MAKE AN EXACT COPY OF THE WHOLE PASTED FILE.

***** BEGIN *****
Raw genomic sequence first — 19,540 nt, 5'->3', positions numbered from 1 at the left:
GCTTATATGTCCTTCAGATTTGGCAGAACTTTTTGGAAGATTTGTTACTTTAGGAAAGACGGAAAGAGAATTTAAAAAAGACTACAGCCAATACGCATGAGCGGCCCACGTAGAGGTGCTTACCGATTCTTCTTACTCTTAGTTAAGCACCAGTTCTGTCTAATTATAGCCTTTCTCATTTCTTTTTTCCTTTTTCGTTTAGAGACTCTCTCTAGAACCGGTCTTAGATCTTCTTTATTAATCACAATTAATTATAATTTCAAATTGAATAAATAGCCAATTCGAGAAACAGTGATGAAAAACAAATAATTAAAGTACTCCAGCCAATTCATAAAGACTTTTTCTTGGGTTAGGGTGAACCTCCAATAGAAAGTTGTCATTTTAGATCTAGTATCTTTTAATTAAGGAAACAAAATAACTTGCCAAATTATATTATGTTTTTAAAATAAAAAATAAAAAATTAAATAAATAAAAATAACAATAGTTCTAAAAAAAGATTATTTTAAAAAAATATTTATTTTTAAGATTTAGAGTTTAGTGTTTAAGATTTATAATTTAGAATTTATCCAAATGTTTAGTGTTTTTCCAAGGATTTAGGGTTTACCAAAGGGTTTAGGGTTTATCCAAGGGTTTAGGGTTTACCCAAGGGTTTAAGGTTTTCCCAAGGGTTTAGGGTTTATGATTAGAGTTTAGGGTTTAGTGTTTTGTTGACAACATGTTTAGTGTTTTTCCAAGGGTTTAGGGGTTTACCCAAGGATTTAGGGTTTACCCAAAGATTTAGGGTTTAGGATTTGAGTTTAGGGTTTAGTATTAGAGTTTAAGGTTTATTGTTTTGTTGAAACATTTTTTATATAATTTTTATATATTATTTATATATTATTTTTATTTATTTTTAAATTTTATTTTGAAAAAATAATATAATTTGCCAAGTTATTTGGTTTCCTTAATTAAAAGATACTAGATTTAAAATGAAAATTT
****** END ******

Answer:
Raw genomic sequence first — 19,540 nt, 5'->3', positions numbered from 1 at the left:
GCTTATATGTCCTTCAGATTTGGCAGAACTTTTTGGAAGATTTGTTACTTTAGGAAAGACGGAAAGAGAATTTAAAAAAGACTACAGCCAATACGCATGAGCGGCCCACGTAGAGGTGCTTACCGATTCTTCTTACTCTTAGTTAAGCACCAGTTCTGTCTAATTATAGCCTTTCTCATTTCTTTTTTCCTTTTTCGTTTAGAGACTCTCTCTAGAACCGGTCTTAGATCTTCTTTATTAATCACAATTAATTATAATTTCAAATTGAATAAATAGCCAATTCGAGAAACAGTGATGAAAAACAAATAATTAAAGTACTCCAGCCAATTCATAAAGACTTTTTCTTGGGTTAGGGTGAACCTCCAATAGAAAGTTGTCATTTTAGATCTAGTATCTTTTAATTAAGGAAACAAAATAACTTGCCAAATTATATTATGTTTTTAAAATAAAAAATAAAAAATTAAATAAATAAAAATAACAATAGTTCTAAAAAAAGATTATTTTAAAAAAATATTTATTTTTAAGATTTAGAGTTTAGTGTTTAAGATTTATAATTTAGAATTTATCCAAATGTTTAGTGTTTTTCCAAGGATTTAGGGTTTACCAAAGGGTTTAGGGTTTATCCAAGGGTTTAGGGTTTACCCAAGGGTTTAAGGTTTTCCCAAGGGTTTAGGGTTTATGATTAGAGTTTAGGGTTTAGTGTTTTGTTGACAACATGTTTAGTGTTTTTCCAAGGGTTTAGGGGTTTACCCAAGGATTTAGGGTTTACCCAAAGATTTAGGGTTTAGGATTTGAGTTTAGGGTTTAGTATTAGAGTTTAAGGTTTATTGTTTTGTTGAAACATTTTTTATATAATTTTTATATATTATTTATATATTATTTTTATTTATTTTTAAATTTTATTTTGAAAAAATAATATAATTTGCCAAGTTATTTGGTTTCCTTAATTAAAAGATACTAGATTTAAAATGAAAATTT